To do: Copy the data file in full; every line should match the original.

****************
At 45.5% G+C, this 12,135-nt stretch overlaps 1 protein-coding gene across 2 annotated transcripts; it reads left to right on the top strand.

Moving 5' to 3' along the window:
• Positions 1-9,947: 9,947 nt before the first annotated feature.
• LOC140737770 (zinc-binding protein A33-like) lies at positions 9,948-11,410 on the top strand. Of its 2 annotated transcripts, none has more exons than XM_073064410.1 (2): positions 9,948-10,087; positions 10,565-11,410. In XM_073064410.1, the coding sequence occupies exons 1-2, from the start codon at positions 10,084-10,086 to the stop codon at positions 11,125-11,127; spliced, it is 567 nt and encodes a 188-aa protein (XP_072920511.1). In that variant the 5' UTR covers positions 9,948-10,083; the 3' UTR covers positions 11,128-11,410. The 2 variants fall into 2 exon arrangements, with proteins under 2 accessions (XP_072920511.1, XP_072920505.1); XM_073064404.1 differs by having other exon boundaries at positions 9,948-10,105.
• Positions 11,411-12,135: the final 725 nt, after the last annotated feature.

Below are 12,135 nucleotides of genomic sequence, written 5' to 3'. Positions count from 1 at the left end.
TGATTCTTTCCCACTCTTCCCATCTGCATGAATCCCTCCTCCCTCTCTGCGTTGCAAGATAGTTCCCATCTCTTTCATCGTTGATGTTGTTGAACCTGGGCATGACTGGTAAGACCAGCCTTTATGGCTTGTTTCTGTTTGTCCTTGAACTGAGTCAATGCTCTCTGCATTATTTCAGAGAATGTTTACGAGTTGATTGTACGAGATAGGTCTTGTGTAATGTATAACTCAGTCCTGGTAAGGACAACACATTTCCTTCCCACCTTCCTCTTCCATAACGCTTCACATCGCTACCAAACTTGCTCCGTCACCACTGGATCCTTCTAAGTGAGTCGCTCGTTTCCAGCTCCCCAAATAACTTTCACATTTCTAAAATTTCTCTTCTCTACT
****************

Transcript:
At 45.5% G+C, this 12,135-nt stretch overlaps 1 protein-coding gene across 2 annotated transcripts; it reads left to right on the top strand.

Moving 5' to 3' along the window:
• Positions 1-9,947: 9,947 nt before the first annotated feature.
• LOC140737770 (zinc-binding protein A33-like) lies at positions 9,948-11,410 on the top strand. Of its 2 annotated transcripts, none has more exons than XM_073064410.1 (2): positions 9,948-10,087; positions 10,565-11,410. In XM_073064410.1, the coding sequence occupies exons 1-2, from the start codon at positions 10,084-10,086 to the stop codon at positions 11,125-11,127; spliced, it is 567 nt and encodes a 188-aa protein (XP_072920511.1). In that variant the 5' UTR covers positions 9,948-10,083; the 3' UTR covers positions 11,128-11,410. The 2 variants fall into 2 exon arrangements, with proteins under 2 accessions (XP_072920511.1, XP_072920505.1); XM_073064404.1 differs by having other exon boundaries at positions 9,948-10,105.
• Positions 11,411-12,135: the final 725 nt, after the last annotated feature.

Below are 12,135 nucleotides of genomic sequence, written 5' to 3'. Positions count from 1 at the left end.
TGATTCTTTCCCACTCTTCCCATCTGCATGAATCCCTCCTCCCTCTCTGCGTTGCAAGATAGTTCCCATCTCTTTCATCGTTGATGTTGTTGAACCTGGGCATGACTGGTAAGACCAGCCTTTATGGCTTGTTTCTGTTTGTCCTTGAACTGAGTCAATGCTCTCTGCATTATTTCAGAGAATGTTTACGAGTTGATTGTACGAGATAGGTCTTGTGTAATGTATAACTCAGTCCTGGTAAGGACAACACATTTCCTTCCCACCTTCCTCTTCCATAACGCTTCACATCGCTACCAAACTTGCTCCGTCACCACTGGATCCTTCTAAGTGAGTCGCTCGTTTCCAGCTCCCCAAATAACTTTCACATTTCTAAAATTTCTCTTCTCTACT